Laguna San Rafael National Park is known for its vastly different ecosystems. It encompasses parts of the ocean, evergreen forests and peat bogs. The latter are ecosystems made of mosses and organic accumulation that haven’t fully decomposed, making them important carbon dioxide reservoirs that help fight climate change.

Near its mountain range and deciduous forest, Laguna San Rafael also contains the entire Northern Patagonian Ice Field. Together with the Southern Patagonian Ice Field, it’s part of the world’s third-largest expanse of continental ice, after those found in Antarctica and Greenland.

“All of that environmental diversity in these Patagonian latitudes is what gives this area its natural value,” said Dennis Aldridge, the head of the protected areas department in Chile’s National Forestry Corporation (CONAF), the government agency that manages protected areas.

A nudibranch, a marine gastropod mollusk, in the Juan Fernández Archipelago. Image by Manu San Félix for Oceana.

The implications for Chile

The creation of biosphere reserves serves as a planning tool so that only environmentally friendly economic activities are developed in the areas surrounding the core zones. This approach relieves some of the pressure put on protected areas and helps ensure their conservation.

Now that the three biosphere reserves have been expanded in Chile, what follows is the formation of a management committee, the development of a management plan, and the implementation of that plan.

“The bet is that, within the buffer zones, a territorial management model can be installed in terms of production or services, which would have a new look that is much closer to conservation,” Aldridge said. “For this reason, that product or service would have additional value.”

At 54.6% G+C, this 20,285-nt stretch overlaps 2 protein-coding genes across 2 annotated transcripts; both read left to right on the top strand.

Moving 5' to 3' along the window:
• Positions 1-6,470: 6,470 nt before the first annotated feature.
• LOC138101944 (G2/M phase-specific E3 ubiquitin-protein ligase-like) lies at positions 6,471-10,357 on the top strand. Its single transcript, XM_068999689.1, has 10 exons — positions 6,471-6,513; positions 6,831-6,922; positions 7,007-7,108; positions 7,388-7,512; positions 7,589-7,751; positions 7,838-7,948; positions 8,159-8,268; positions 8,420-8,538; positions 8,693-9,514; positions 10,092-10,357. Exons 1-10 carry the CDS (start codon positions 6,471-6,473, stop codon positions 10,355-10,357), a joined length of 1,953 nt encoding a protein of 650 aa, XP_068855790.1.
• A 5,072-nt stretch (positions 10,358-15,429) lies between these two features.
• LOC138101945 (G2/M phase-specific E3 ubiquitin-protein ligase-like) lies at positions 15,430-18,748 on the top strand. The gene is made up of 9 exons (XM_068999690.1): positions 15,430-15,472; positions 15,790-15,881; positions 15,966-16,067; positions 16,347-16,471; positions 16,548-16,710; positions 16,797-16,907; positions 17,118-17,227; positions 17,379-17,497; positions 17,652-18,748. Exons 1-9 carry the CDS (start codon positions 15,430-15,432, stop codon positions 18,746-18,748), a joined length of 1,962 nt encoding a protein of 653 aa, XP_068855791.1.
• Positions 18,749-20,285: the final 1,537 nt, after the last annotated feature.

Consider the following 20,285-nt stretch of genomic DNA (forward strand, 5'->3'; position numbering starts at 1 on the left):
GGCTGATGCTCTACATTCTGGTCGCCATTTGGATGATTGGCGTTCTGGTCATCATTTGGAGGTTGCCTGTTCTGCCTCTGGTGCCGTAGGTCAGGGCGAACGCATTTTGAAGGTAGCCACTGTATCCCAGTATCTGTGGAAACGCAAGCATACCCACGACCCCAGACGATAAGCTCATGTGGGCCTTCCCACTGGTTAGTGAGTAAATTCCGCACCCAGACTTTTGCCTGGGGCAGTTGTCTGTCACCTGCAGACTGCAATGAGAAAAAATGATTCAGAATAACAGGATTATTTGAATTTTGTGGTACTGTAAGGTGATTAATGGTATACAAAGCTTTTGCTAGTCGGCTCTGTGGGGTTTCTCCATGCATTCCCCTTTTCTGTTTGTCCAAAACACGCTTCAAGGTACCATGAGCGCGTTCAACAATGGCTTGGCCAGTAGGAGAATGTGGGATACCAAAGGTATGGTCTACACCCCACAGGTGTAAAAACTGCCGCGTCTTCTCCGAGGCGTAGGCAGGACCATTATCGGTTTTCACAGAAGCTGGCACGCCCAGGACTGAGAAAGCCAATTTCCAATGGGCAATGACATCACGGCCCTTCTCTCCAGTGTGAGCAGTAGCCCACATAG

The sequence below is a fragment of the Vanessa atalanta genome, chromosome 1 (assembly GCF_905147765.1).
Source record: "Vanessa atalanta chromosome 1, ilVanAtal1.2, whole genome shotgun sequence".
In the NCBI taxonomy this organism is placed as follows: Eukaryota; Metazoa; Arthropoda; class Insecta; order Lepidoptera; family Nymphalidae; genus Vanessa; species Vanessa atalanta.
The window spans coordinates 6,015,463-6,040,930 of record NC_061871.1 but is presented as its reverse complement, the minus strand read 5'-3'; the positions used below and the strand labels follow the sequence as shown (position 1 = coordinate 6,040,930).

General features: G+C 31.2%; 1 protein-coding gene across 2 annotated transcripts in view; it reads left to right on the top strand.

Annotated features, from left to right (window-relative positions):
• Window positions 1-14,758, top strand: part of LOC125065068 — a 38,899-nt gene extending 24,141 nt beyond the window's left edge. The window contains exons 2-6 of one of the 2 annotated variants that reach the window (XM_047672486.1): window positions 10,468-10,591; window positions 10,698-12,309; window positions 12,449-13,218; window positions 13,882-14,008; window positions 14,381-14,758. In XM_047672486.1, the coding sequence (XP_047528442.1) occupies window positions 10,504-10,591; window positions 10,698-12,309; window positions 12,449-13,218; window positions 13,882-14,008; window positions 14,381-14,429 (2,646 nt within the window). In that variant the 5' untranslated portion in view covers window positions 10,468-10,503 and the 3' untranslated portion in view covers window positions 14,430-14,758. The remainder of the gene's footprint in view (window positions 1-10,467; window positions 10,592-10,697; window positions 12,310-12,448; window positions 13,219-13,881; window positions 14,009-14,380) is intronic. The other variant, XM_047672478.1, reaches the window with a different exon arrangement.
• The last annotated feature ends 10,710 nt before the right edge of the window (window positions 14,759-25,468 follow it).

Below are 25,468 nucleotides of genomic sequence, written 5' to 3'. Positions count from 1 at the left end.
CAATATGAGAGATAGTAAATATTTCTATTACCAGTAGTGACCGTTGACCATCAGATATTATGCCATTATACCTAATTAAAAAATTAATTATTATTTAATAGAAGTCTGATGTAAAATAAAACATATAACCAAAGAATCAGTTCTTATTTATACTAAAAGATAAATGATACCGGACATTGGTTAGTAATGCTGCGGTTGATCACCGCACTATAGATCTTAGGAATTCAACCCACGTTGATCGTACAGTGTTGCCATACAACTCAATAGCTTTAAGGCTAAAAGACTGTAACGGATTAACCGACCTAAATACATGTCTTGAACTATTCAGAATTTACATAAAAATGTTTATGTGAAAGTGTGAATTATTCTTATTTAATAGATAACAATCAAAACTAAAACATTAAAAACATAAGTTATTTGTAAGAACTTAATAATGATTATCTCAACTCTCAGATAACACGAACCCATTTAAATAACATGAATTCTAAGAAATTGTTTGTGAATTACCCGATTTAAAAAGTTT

However, he added, “It could be the case, as has happened in the past, that the biosphere reserve eventually fails to engage with the territory and its inhabitants. It will all depend on the capabilities that exist, the enthusiasm of the management committee and the type of initiatives.”

Torres del Paine National Park. Image by Götz Friedrich via Pixabay.

Although Chile has taken on an international commitment to protect its biosphere reserves, it is not legally obligated to do so. Even though they are internationally recognized, biosphere reserves are under the sovereign jurisdiction of the country in which they are located. There is no legal framework that requires a reserve to be protected if it is not considered in a country’s national regulations, according to Mario Gálvez, Chile’s national coordinator of biosphere reserves from CONAF.

The core areas of Laguna San Rafael National Park, Torres del Paine National Park and the Juan Fernández Archipelago are also national reserves in addition to being biosphere reserves, so they already have separate legal protection. But the same is not true for their buffer zones and transition areas.

Torres del Paine National Park. Image by Alexa_Nbg via Pixabay.

Gálvez said the lack of protections for buffer and transition zones was “a difficulty that we have as a country.”

“The proponent of a project — when appearing before the environmental evaluation system — can say, ‘The law does not require me to do a more specific study of the area,’” he said. “And then that territory is treated like any other, unfortunately.”

“In the countries where the term ‘biosphere reserve’ is within the national regulations, the protection tends to be better,” Cárdenas said. These countries include Peru, Argentina, Brazil, Costa Rica, Ecuador, Guatemala and Mexico.

“[Chile] must make progress in incorporating the recognition of biosphere reserves in its national legislation so that the [legal] criteria are enforceable for those who conduct activities in a reserve,” Gálvez said, adding that lawmakers are currently discussing changes to the laws that would include the biosphere reserves. “I hope that, in some of them, it will be established that these territories are subject to national legislation.”

 

This article was first published by Mongabay Latam on July 10, 2019.